Friday, July 5, 2002
Bay Area Newspaper Searches Spark Questions of Legality
From Staff and Wire Service Reports
Media advocates said Wednesday that police may have violated state and federal law in serving search warrants on three Bay Area newspapers.
Jim Ewert, legal counsel for the California Newspaper Publishers Association, said the search appeared to violate shield laws that provide protection for newsrooms.
“If a reporter has confidential sources that are used for investigative purposes and sources know that cops can obtain that person’s identity...they’re going to be a lot less willing to come forward because they don’t want to have their identities revealed,” he said.
The warrants were served last week on three Bay Area newspapers by Palo Alto police following up on an investigation into illegal massage parlors.
The police requested that an employee at the Palo Alto Daily News print out invoices for customers who purchased newspaper ad space for their massage parlors. The paper complied with the request.
Those advertisers were the same people arrested May 11 in a raid of Palo Alto-area massage and acupuncture parlors that were allegedly operating as fronts for prostitution, said Sgt. Lacey Burt.
Five people were arrested during the raids, four of whom were released on bond. The fifth person was being sought for missing a court date.
Chief Assistant District Attorney Paula Kuty said that the requests for invoices should have been handled a different way. Her office worked with the police to get the warrant approved by a judge.
“Obviously this is an unusual occurrence to put it mildly,” Kuty said. “I think there is a certain amount of chagrin on the part of the deputy who did this. He should have told the police not to proceed in this fashion.”
Kuty did say that an “expansive” reading of the state evidence code would likely have covered the legality of the warrant. However, if the warrant fell short of legal scrutiny, Kuty said law enforcement officials weren’t the only parties with their fingerprints on the warrants.
“A judge did review this and a judge made the same error, if error it be,” Kuty said.
Palo Alto Daily News publisher Dave Price said his lawyers have advised him that the warrant was extremely broad in scope.
“Although police said they were after information about classified advertising, our attorneys have told us that this warrant would have allowed police to search any part of our newspaper building, including the newsroom,” Price said. “That’s going too far.”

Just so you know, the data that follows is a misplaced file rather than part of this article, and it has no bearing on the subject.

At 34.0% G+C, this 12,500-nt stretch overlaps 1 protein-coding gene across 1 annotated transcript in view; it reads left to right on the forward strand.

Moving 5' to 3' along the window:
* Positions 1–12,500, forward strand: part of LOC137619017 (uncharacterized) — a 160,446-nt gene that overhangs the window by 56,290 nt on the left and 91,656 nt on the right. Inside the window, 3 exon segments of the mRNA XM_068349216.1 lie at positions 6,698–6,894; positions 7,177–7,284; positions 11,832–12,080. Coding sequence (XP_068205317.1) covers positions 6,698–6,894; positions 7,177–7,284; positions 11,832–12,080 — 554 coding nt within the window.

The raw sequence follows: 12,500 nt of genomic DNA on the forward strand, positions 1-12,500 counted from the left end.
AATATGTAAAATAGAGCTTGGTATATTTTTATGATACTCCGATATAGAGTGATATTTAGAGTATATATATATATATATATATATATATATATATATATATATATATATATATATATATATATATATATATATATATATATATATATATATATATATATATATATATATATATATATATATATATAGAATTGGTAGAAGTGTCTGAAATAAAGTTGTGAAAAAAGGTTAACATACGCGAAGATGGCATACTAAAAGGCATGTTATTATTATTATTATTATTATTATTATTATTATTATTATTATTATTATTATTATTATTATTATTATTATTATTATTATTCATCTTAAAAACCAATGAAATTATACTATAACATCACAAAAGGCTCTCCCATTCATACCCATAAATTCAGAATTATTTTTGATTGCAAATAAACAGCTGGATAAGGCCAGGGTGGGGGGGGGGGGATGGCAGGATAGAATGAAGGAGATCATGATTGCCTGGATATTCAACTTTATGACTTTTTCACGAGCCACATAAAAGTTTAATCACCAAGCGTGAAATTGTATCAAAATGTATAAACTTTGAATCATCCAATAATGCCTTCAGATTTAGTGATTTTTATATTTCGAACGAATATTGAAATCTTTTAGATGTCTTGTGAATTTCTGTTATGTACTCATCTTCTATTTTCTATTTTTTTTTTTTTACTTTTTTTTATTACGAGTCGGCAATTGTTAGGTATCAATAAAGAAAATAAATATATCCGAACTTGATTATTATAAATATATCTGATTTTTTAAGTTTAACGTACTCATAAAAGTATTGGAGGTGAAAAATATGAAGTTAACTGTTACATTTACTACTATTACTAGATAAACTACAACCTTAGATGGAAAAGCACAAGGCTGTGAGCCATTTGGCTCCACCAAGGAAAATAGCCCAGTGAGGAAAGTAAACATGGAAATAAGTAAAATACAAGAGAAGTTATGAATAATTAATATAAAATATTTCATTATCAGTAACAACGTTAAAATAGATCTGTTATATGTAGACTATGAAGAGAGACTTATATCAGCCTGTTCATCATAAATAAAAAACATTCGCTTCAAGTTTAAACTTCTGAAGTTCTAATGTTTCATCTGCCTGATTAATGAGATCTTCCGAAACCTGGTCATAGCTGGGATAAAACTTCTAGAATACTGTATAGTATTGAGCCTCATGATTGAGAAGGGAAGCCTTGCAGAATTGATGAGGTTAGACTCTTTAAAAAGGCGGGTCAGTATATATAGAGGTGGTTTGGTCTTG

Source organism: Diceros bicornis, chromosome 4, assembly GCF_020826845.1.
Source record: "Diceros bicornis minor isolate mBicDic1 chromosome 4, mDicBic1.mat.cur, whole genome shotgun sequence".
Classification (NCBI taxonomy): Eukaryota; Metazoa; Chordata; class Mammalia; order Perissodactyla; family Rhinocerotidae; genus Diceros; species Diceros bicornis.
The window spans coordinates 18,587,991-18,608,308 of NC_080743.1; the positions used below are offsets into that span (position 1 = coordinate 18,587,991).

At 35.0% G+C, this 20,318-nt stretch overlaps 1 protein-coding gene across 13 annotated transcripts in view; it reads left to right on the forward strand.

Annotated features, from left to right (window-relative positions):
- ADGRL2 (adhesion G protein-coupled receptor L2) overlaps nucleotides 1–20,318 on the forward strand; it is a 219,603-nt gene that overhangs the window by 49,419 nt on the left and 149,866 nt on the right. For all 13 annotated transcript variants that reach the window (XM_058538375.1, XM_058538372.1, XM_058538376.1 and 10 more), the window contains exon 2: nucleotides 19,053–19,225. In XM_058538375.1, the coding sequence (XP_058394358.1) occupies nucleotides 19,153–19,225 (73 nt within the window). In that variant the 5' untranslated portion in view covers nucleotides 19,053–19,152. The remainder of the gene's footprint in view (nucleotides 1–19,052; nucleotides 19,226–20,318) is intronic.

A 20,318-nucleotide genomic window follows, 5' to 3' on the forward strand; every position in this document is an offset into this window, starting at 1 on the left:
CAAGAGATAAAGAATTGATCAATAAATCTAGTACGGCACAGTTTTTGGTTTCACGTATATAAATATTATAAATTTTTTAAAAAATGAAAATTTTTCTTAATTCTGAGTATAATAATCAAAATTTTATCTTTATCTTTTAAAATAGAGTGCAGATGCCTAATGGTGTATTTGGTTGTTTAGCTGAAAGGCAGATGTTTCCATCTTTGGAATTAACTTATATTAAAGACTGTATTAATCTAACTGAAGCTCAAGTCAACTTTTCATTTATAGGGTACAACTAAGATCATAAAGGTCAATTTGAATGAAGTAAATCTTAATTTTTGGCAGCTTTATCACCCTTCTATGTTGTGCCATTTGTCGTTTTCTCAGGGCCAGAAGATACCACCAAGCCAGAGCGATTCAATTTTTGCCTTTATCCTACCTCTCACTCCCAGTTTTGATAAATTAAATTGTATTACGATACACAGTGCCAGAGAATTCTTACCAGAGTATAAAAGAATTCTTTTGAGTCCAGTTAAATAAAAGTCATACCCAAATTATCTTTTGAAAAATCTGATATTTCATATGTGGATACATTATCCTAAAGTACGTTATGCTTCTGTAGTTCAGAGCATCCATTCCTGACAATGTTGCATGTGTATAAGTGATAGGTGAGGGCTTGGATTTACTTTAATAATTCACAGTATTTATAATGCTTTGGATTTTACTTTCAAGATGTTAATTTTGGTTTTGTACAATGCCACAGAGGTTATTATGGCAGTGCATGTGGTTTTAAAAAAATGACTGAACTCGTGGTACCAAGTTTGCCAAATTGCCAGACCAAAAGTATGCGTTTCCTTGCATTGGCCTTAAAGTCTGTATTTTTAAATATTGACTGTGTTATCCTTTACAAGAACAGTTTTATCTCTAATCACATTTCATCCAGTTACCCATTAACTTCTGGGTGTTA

San Mateo Daily News, a sister publication of the Palo Alto newspaper, also was served a warrant.
In addition, a similar search warrant was served by fax on June 28 at the offices of San Jose-based Metro Newspapers, publishers of three Bay Area weeklies. Editor and publisher Dan Pulcrano said he didn’t think the warrant was appropriate for obtaining ad invoices, but his office complied after consulting lawyers.
“This is judicial indiscretion,” Pulcrano said. “Both the Palo Alto Police Department and this judge should be ashamed.”
It was the Palo Alto Police Department whose search of a newspaper office more than 30 years ago resulted in a change in federal law that appears to restrict the use of search warrants against newspapers.
Palo Alto police officers executed a search warrant at the offices of the Stanford Daily in April 1971 to secure copies of photographs and other materials gathered for a story on a hospital protest that had turned violent.
The newspaper brought an action in federal court for injunctive and declaratory relief. Ruling in 1978 in the case of Zurcher v. Stanford Daily, the U.S. Supreme Court upheld the validity of the search.
But the ruling sparked Congress two years later to pass the Privacy Protection Act of 1980, which bars execution of search warrants on news organizations unless there is probable cause to believe that the person who has the materials in question committed a crime, or seizure is necessary to prevent death or injury.
The Los Angeles District Attorney’s Office executed a warrant at the offices of the Metropolitan News Company, publisher of the Metropolitan News-Enterprise, on May 2. Investigators were seeking invoices for legal advertisements placed by representatives of the proponents of recall against officials in the city of South Gate.
Copyright 2002, Metropolitan News Company